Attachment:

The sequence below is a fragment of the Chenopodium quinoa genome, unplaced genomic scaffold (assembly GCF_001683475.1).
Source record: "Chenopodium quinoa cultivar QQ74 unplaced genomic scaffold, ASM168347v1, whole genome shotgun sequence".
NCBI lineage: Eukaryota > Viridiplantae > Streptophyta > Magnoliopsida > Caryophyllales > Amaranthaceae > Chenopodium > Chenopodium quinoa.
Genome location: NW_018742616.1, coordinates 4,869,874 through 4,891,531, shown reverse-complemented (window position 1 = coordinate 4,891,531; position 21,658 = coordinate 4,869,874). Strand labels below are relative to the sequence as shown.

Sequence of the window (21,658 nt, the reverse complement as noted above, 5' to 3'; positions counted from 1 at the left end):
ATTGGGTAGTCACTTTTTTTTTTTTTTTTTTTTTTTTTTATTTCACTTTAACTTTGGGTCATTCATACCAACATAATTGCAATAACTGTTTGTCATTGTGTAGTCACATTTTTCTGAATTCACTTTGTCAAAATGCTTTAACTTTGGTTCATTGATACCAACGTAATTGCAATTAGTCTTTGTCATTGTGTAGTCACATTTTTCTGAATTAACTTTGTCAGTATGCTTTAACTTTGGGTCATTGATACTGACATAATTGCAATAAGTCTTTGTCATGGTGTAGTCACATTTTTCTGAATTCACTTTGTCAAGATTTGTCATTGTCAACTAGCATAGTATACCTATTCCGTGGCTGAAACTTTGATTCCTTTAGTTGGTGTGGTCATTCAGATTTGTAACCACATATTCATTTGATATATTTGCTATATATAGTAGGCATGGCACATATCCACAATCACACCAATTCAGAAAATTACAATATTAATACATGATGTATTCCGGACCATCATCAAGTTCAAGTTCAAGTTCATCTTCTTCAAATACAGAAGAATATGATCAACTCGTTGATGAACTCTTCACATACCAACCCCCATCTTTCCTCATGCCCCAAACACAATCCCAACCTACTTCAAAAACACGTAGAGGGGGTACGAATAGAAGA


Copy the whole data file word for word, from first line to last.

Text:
The sequence below is a fragment of the Chenopodium quinoa genome, unplaced genomic scaffold (assembly GCF_001683475.1).
Source record: "Chenopodium quinoa cultivar QQ74 unplaced genomic scaffold, ASM168347v1, whole genome shotgun sequence".
NCBI lineage: Eukaryota > Viridiplantae > Streptophyta > Magnoliopsida > Caryophyllales > Amaranthaceae > Chenopodium > Chenopodium quinoa.
Genome location: NW_018742616.1, coordinates 4,869,874 through 4,891,531, shown reverse-complemented (window position 1 = coordinate 4,891,531; position 21,658 = coordinate 4,869,874). Strand labels below are relative to the sequence as shown.

Sequence of the window (21,658 nt, the reverse complement as noted above, 5' to 3'; positions counted from 1 at the left end):
ATTGGGTAGTCACTTTTTTTTTTTTTTTTTTTTTTTTTTATTTCACTTTAACTTTGGGTCATTCATACCAACATAATTGCAATAACTGTTTGTCATTGTGTAGTCACATTTTTCTGAATTCACTTTGTCAAAATGCTTTAACTTTGGTTCATTGATACCAACGTAATTGCAATTAGTCTTTGTCATTGTGTAGTCACATTTTTCTGAATTAACTTTGTCAGTATGCTTTAACTTTGGGTCATTGATACTGACATAATTGCAATAAGTCTTTGTCATGGTGTAGTCACATTTTTCTGAATTCACTTTGTCAAGATTTGTCATTGTCAACTAGCATAGTATACCTATTCCGTGGCTGAAACTTTGATTCCTTTAGTTGGTGTGGTCATTCAGATTTGTAACCACATATTCATTTGATATATTTGCTATATATAGTAGGCATGGCACATATCCACAATCACACCAATTCAGAAAATTACAATATTAATACATGATGTATTCCGGACCATCATCAAGTTCAAGTTCAAGTTCATCTTCTTCAAATACAGAAGAATATGATCAACTCGTTGATGAACTCTTCACATACCAACCCCCATCTTTCCTCATGCCCCAAACACAATCCCAACCTACTTCAAAAACACGTAGAGGGGGTACGAATAGAAGA